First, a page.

Switzerland marked National Day on Sunday with rock concerts, fireworks and feasts across the country.
The president, Joseph Deiss, called on the Swiss to preserve national unity while reaching out to the rest of the world.
Deiss said bilateral agreements with the European Union were vital to preserve Switzerland's relationship with the rest of Europe, and that the Swiss should move quickly to enforce them and embrace competition.
Negotiations on a second set of bilateral accords with the EU wrapped up in June.
"We [can] only protect our prosperity and our place in Europe if we show the courage to embrace change," said Deiss.
He also urged people to look beyond themselves to the community, and beyond the community to the "common good".
Plurality is at the heart of Swiss culture, Deiss said in a broadcast in French, German and Italian.
“But these differences could divide us instead of linking us. I have the feeling that we sometimes accept too easily our parochial jealousies and that we treat consensus with contempt."
The finance minister, Hans-Rudolf Merz, urged the Swiss to pull together while supporting the country's 26 cantons.
In a speech published on the finance ministry's website, Merz urged the Swiss to "support the role and responsibilities of the cantons" in facing economic challenges.
The foreign minister, Micheline Calmy-Rey, told the "SonntagsBlick" newspaper that Switzerland should look beyond its own national interests.
“As a neutral country, we can and must engage in struggles for freedom and [human] rights in the rest of the world," she said.
Some marked National Day by using their right to free speech during peaceful demonstrations.
Up to 1,000 demonstrators took to the streets of Lucerne in a protest against fascism, while nearly 400 rightwing militants demonstrated peacefully on the Rütli Meadow.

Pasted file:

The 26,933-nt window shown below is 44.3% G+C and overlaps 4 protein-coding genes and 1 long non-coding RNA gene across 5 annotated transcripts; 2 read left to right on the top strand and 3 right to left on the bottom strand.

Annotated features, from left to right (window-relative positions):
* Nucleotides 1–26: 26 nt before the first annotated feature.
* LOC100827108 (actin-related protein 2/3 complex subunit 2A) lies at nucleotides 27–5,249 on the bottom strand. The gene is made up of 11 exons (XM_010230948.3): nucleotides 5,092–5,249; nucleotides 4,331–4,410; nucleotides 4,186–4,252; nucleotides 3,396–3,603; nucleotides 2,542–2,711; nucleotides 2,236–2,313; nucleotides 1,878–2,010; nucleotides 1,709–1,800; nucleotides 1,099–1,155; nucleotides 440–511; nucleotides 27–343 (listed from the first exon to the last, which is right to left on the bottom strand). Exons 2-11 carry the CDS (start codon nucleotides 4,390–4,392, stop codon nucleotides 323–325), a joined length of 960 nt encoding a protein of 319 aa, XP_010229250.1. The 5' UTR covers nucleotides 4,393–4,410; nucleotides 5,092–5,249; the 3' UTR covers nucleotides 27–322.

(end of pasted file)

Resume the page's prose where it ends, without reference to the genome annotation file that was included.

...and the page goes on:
The Rütli is known as the cradle of the Swiss Confederation and traditionally draws crowds on National Day.
The demonstration on the meadow, which this summer has become the venue for a play celebrating the legend of William Tell, ended without incident.
National Day was also marked by brunches, parties, fireworks and bonfires across the country.
In the federal capital, Bern, the party began on Saturday afternoon, as musicians and bands played to thousands of people on the city's newly-inaugurated Parliament Square.
Previously used as a car park, the square has just undergone an SFr8 million ($6.3 million) facelift.
The new square was officially opened on Sunday by Deiss, who praised the decision “to turn a parking lot into a meeting place".
He went on to describe the square as a "21st century Rütli".
swissinfo with agencies
National Day marks the founding of the Swiss Confederation on August 1, 1291.
Three alpine states signed a treaty on the Rütli Meadow that day pledging to act together to defend themselves against outside attack.
The Swiss celebrate National Day with brunches, speeches, bonfires and fireworks.